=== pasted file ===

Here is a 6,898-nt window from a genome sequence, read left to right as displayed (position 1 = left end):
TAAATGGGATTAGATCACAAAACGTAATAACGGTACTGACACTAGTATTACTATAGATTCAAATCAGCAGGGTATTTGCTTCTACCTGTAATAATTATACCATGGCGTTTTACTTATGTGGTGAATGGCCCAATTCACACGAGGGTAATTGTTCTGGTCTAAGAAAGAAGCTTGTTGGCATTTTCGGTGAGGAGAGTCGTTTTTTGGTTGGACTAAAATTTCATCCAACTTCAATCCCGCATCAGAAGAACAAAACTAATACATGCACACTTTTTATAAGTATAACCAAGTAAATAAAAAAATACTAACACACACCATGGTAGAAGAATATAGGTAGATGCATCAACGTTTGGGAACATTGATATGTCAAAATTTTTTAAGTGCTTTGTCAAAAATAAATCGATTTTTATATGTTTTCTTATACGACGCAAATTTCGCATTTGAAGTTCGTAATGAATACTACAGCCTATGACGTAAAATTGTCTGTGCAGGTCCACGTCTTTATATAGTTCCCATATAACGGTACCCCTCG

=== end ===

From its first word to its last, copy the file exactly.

Here is a 6,898-nt window from a genome sequence, read left to right as displayed (position 1 = left end):
TAAATGGGATTAGATCACAAAACGTAATAACGGTACTGACACTAGTATTACTATAGATTCAAATCAGCAGGGTATTTGCTTCTACCTGTAATAATTATACCATGGCGTTTTACTTATGTGGTGAATGGCCCAATTCACACGAGGGTAATTGTTCTGGTCTAAGAAAGAAGCTTGTTGGCATTTTCGGTGAGGAGAGTCGTTTTTTGGTTGGACTAAAATTTCATCCAACTTCAATCCCGCATCAGAAGAACAAAACTAATACATGCACACTTTTTATAAGTATAACCAAGTAAATAAAAAAATACTAACACACACCATGGTAGAAGAATATAGGTAGATGCATCAACGTTTGGGAACATTGATATGTCAAAATTTTTTAAGTGCTTTGTCAAAAATAAATCGATTTTTATATGTTTTCTTATACGACGCAAATTTCGCATTTGAAGTTCGTAATGAATACTACAGCCTATGACGTAAAATTGTCTGTGCAGGTCCACGTCTTTATATAGTTCCCATATAACGGTACCCCTCG